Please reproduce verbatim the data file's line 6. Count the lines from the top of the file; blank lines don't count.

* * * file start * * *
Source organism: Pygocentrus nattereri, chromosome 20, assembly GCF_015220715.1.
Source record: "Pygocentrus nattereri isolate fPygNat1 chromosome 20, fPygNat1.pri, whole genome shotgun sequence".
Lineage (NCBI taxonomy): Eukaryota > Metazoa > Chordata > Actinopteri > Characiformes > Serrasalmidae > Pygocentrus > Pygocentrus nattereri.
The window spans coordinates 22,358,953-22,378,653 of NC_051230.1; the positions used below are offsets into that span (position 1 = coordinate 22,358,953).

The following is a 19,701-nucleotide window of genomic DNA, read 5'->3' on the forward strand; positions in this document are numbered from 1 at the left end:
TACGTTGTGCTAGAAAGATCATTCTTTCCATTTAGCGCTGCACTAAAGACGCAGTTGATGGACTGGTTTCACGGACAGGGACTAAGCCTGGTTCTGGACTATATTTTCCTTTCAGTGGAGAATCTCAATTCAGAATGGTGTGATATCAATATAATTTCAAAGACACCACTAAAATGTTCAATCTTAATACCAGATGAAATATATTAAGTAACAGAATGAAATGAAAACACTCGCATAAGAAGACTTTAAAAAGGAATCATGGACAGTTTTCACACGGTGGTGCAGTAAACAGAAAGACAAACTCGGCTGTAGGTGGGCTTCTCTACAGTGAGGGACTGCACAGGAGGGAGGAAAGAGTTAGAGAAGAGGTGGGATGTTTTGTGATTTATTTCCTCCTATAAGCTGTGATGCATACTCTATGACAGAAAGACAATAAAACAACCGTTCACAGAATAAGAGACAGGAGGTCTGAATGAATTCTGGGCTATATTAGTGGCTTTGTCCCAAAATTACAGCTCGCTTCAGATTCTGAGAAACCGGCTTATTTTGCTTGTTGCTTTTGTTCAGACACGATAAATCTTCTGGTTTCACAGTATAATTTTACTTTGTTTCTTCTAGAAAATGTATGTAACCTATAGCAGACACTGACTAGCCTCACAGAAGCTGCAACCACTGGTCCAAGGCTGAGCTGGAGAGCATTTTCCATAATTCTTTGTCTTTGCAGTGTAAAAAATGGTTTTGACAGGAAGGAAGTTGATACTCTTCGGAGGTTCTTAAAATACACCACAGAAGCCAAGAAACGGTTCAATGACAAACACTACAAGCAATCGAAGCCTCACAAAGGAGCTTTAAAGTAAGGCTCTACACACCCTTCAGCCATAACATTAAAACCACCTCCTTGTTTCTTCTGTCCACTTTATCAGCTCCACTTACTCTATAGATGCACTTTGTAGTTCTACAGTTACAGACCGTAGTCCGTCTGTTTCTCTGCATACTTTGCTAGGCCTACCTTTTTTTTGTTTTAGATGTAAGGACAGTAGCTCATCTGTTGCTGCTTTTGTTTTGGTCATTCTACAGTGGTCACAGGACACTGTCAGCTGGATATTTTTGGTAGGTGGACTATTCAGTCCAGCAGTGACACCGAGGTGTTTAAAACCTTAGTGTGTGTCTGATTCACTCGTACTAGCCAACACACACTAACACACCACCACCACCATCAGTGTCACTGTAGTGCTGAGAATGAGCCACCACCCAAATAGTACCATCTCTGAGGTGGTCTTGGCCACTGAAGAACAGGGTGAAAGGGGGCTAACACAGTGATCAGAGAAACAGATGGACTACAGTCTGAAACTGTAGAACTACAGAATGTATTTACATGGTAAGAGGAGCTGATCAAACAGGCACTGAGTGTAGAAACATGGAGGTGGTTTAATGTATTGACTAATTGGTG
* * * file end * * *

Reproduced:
TACGTTGTGCTAGAAAGATCATTCTTTCCATTTAGCGCTGCACTAAAGACGCAGTTGATGGACTGGTTTCACGGACAGGGACTAAGCCTGGTTCTGGACTATATTTTCCTTTCAGTGGAGAATCTCAATTCAGAATGGTGTGATATCAATATAATTTCAAAGACACCACTAAAATGTTCAATCTTAATACCAGATGAAATATATTAAGTAACAGAATGAAATGAAAACACTCGCATAAGAAGACTTTAAAAAGGAATCATGGACAGTTTTCACACGGTGGTGCAGTAAACAGAAAGACAAACTCGGCTGTAGGTGGGCTTCTCTACAGTGAGGGACTGCACAGGAGGGAGGAAAGAGTTAGAGAAGAGGTGGGATGTTTTGTGATTTATTTCCTCCTATAAGCTGTGATGCATACTCTATGACAGAAAGACAATAAAACAACCGTTCACAGAATAAGAGACAGGAGGTCTGAATGAATTCTGGGCTATATTAGTGGCTTTGTCCCAAAATTACAGCTCGCTTCAGATTCTGAGAAACCGGCTTATTTTGCTTGTTGCTTTTGTTCAGACACGATAAATCTTCTGGTTTCACAGTATAATTTTACTTTGTTTCTTCTAGAAAATGTATGTAACCTATAGCAGACACTGACTAGCCTCACAGAAGCTGCAACCACTGGTCCAAGGCTGAGCTGGAGAGCATTTTCCATAATTCTTTGTCTTTGCAGTGTAAAAAATGGTTTTGACAGGAAGGAAGTTGATACTCTTCGGAGGTTCTTAAAATACACCACAGAAGCCAAGAAACGGTTCAATGACAAACACTACAAGCAATCGAAGCCTCACAAAGGAGCTTTAAAGTAAGGCTCTACACACCCTTCAGCCATAACATTAAAACCACCTCCTTGTTTCTTCTGTCCACTTTATCAGCTCCACTTACTCTATAGATGCACTTTGTAGTTCTACAGTTACAGACCGTAGTCCGTCTGTTTCTCTGCATACTTTGCTAGGCCTACCTTTTTTTTGTTTTAGATGTAAGGACAGTAGCTCATCTGTTGCTGCTTTTGTTTTGGTCATTCTACAGTGGTCACAGGACACTGTCAGCTGGATATTTTTGGTAGGTGGACTATTCAGTCCAGCAGTGACACCGAGGTGTTTAAAACCTTAGTGTGTGTCTGATTCACTCGTACTAGCCAACACACACTAACACACCACCACCACCATCAGTGTCACTGTAGTGCTGAGAATGAGCCACCACCCAAATAGTACCATCTCTGAGGTGGTCTTGGCCACTGAAGAACAGGGTGAAAGGGGGCTAACACAGTGATCAGAGAAACAGATGGACTACAGTCTGAAACTGTAGAACTACAGAATGTATTTACATGGTAAGAGGAGCTGATCAAACAGGCACTGAGTGTAGAAACATGGAGGTGGTTTAATGTATTGACTAATTGGTG